Automated model clusters generated using a simple Euclidean distance metric

Earth model clusters constructed using a Euclidean distance metric
The clusters correspond well to the known geomorphic/geologic provinces in the western United States. Westernmost regions are shown on the left, regions from the interior of North America toward the right, and oceanic regions are on the first left (sorted by ocean age). Velocity profiles within the cluster are sorted from north to south by row (like lines in a book). The large cell size prohibits resolution of small provinces, but the rough correspondence of the clusters to geologic regions are (1) oceanic, (2) Gulf of California region, (3) NW pacific Coast Range System, (4) Northern Basin and Range, (5) Southern Basin and Range region, (6) Colorado Plateaus, (7) Columbia River Plateau region, (8) Northern Rocky Mountains, (9) Middle and Southern Rocky Mountains, (10) Great Plains, (11) Williston and Denver Basins, (12) Canadian Craton, and (13) Gulf Coast Basin.

Earth model clusters constructed using a Euclidean distance metric

Shear wave speed model dendrogram detailing the structure of the clusters
Significant differences in terms of the Euclidean distance are found between major geologic provinces. CP means Colorado Plateau, and BR represents Basin and Range. The colors separate the clusters with a cutoff value of 0.65 km/s. We can clearly see some clusters are over-divided. Note the clusters shown in the above image are a simplified version of those color-coded in this figure. Some major clusters are labeled according to the distribution of the clusters with different cutoff values, which is not shown.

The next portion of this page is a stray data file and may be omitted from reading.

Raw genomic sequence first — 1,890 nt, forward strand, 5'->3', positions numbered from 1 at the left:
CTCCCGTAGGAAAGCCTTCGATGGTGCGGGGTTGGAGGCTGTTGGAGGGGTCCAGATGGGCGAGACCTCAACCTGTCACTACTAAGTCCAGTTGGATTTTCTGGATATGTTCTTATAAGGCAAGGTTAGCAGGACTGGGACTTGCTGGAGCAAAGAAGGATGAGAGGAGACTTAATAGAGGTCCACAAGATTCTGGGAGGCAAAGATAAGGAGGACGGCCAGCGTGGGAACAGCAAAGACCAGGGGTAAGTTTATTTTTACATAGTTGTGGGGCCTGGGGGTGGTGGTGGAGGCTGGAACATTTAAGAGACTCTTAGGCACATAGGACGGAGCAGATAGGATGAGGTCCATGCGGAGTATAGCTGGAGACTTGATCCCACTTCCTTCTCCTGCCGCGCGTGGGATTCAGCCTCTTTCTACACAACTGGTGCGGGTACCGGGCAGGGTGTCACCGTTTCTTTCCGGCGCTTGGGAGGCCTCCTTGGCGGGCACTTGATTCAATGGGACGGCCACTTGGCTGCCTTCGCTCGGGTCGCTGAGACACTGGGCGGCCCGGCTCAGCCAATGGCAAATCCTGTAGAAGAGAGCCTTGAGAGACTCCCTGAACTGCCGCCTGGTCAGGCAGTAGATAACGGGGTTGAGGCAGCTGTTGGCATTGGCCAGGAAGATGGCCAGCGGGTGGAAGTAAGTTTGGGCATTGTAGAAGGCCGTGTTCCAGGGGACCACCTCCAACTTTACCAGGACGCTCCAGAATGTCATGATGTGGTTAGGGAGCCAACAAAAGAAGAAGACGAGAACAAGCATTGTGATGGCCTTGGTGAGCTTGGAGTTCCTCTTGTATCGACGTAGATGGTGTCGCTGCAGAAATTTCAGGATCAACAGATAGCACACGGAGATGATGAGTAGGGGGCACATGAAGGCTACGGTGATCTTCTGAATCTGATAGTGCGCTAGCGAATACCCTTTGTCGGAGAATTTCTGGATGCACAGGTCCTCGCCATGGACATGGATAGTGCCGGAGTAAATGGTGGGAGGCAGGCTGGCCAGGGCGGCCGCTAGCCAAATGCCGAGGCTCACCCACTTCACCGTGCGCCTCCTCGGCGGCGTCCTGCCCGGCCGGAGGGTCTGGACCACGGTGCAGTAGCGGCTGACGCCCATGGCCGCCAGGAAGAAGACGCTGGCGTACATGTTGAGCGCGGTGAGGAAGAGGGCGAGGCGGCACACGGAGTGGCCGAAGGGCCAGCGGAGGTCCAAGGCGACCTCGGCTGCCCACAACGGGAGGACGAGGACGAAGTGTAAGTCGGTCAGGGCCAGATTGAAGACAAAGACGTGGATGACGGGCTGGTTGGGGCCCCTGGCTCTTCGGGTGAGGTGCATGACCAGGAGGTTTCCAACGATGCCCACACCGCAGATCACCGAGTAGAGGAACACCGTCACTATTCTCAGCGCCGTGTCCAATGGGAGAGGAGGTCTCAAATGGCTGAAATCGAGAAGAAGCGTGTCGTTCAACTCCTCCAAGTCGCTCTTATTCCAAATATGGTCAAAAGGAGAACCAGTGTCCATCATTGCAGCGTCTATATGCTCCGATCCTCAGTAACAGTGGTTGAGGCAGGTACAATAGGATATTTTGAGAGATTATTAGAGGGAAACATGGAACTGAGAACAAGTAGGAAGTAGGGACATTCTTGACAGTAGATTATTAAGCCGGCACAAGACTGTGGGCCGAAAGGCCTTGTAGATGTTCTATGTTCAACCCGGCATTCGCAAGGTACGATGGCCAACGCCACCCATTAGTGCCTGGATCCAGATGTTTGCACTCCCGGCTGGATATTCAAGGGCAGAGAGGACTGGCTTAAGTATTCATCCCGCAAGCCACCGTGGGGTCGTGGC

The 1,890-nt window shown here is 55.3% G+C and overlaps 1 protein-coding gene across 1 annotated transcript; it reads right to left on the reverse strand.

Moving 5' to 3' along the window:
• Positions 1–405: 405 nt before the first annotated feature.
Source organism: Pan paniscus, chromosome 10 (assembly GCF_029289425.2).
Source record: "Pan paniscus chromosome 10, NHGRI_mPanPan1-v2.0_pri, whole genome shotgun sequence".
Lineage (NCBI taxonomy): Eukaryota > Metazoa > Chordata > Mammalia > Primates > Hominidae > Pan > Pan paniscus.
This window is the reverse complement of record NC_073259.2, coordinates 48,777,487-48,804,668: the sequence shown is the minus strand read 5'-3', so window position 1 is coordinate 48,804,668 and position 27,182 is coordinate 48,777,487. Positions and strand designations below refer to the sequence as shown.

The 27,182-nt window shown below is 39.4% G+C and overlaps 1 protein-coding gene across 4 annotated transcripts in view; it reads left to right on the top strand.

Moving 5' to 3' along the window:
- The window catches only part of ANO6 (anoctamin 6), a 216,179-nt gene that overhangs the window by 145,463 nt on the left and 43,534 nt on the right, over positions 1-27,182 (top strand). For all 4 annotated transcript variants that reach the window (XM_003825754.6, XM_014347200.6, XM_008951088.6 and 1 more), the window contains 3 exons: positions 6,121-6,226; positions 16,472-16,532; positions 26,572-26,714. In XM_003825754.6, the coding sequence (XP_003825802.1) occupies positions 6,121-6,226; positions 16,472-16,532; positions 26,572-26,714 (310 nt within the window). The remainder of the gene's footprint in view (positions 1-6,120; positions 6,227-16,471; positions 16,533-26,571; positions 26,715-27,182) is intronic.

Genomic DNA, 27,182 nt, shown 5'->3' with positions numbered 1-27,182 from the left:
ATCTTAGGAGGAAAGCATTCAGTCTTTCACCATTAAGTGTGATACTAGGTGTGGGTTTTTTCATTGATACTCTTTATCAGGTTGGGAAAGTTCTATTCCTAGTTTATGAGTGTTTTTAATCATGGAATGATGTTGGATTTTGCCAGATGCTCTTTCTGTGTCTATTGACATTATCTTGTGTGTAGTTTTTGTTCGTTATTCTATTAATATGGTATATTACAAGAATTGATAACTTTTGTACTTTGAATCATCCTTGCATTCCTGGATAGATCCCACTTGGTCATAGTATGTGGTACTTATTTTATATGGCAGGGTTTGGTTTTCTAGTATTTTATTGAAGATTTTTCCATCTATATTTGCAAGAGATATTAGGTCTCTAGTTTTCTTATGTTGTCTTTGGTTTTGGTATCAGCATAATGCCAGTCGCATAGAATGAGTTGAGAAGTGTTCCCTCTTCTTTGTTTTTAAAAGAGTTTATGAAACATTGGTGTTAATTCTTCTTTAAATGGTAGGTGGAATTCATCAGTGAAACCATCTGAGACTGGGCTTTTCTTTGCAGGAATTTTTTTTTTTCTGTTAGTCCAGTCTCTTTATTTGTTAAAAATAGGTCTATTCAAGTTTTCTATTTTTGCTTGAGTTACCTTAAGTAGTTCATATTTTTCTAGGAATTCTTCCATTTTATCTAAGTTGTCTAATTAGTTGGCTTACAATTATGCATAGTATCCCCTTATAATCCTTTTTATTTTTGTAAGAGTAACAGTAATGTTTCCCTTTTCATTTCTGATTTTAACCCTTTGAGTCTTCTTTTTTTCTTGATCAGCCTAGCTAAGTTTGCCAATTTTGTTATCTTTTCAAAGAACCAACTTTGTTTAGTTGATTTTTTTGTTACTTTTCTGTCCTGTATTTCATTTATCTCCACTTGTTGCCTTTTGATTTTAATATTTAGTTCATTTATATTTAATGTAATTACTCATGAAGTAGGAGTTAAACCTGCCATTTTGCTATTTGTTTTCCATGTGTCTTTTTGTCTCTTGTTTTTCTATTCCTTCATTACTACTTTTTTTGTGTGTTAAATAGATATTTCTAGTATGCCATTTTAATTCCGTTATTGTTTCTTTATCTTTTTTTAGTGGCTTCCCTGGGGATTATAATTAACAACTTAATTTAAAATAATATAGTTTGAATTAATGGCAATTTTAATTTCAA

Shear wave speed model dendrogram detailing the structure of the clusters

Comparison of synthetic test receiver function stacks (left) and interpolation (right) for a Gaussian width parameter of 1.0
The red lines show the response from the reference model. The time shifts occurred every 10 waveforms on the right panel were caused by edge effects.

Comparison of synthetic test receiver function stacks and interpolation for a Gaussian width parameter of 1.0

Comparison of synthetic test receiver function stacks (left) and interpolation (right) for a Gaussian width parameter of 2.5

Comparison of synthetic test receiver function stacks and interpolation for a Gaussian width parameter of 2.5

Station map (a) and interpolated receiver functions (b) for XY network (Batholith Broadband Network) using different interpolation parameters
From left to right, the first panel shows the stacked receiver functions. The second panel shows the interpolated receive functions with d1 = 5 km and d2 = 10 km. The third panel uses d1 = 10 km and d2 = 20 km. The 4th panel uses d1 = 20 km and d2 = 40 km. The 5th panel uses d1 = 40 km and d2 = 80 km. The 6th panel uses d1 = 80 km and d2 = 150 km. The last panel uses d1 = 150 km and d2 = 250 km, which is used in the paper.